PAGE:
Quitting bad health habits has always been one of the "biggies" when it comes to resolutions. It's also always been one of the most difficult to follow through.

Smoking (as well as alcohol, drugs, etc.) isn't just a bad habit easily dropped with a little will power. It's a physical and emotional addiction. As such, it comes with a lot of issues and struggles that go far beyond just trying to reprogram a habit.

As always, you first need to decide why you want to quit. What's your driving factor? Obviously, you'll save money and improve your health, but is there anything more than that?

Once you know your why, you can make a firm decision to quit. Write a list of your whys. Make a few copies and post them in places where you'll see them often, especially where you know you'll be fighting the urge to smoke.

Seeing your whys taped to your dashboard will remind you every time you get in your car why you are not going to light up. Visualize a successful life free of addictions. Imagine the things you can do with the money you have saved. Picture yourself at a party without having to duck out for a cigarette
break. Imagine your clothes smelling fresh instead of like stale smoke.

Since this is more than just a bad habit, you've also got to deal with the physical addiction. This means you need to use more than just your will power. There are many nicotine alternatives, like patches and gums, to help ease cravings, as well as medicines for other addictions. Your doctor can suggest the best method for you.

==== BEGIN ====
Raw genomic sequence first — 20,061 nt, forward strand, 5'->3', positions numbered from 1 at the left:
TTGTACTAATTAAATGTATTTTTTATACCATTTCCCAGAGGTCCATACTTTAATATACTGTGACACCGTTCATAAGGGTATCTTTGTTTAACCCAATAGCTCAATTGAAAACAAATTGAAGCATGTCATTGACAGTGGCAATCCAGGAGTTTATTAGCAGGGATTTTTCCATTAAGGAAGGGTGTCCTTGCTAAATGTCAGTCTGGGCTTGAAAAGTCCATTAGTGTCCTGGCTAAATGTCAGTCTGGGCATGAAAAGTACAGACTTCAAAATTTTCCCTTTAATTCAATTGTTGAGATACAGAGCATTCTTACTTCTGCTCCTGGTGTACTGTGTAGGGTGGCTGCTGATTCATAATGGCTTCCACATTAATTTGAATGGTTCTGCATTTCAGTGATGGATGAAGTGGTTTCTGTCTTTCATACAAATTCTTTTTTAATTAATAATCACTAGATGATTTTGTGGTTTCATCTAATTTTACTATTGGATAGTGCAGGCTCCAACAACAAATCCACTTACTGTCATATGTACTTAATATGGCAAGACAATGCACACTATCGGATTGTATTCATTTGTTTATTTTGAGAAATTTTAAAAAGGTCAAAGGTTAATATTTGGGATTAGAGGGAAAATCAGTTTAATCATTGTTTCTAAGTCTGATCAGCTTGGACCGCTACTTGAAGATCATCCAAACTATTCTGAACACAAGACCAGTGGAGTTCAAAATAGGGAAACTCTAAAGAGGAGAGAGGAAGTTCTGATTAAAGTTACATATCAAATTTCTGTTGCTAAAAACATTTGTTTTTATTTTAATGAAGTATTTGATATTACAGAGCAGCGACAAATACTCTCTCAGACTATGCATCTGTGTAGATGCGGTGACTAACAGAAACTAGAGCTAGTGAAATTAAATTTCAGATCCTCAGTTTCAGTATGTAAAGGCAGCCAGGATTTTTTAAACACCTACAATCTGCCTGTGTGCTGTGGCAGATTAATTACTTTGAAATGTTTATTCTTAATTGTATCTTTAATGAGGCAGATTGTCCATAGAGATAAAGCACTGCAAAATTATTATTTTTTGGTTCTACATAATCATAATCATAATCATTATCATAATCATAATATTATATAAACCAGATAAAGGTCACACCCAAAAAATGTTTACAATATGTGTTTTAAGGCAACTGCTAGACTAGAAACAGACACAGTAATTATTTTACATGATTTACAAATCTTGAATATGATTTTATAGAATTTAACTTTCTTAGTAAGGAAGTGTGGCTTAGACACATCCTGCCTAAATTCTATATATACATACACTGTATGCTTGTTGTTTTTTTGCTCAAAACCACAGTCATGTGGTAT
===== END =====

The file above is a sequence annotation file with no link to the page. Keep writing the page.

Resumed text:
In addition to modern medicine, there are several alternative therapies that have proven useful to many people. Acupuncture, hypnosis, and herbal remedies have been used successfully to treat addictions.

Perhaps most important of all is to then deal with the emotional side of the addiction. That's what often drives addicts back to their drug of choice, even after the physical addiction is broken. Support groups or private counselling are both effective tools to help an addict through the process.

Having a support system in place is key. That means not only having the professional support of a counsellor or group, but also the support of your family and friends. Tell them you quit, ask them to support you and encourage you.

Before you know it, your visualization of an addiction-free life become reality.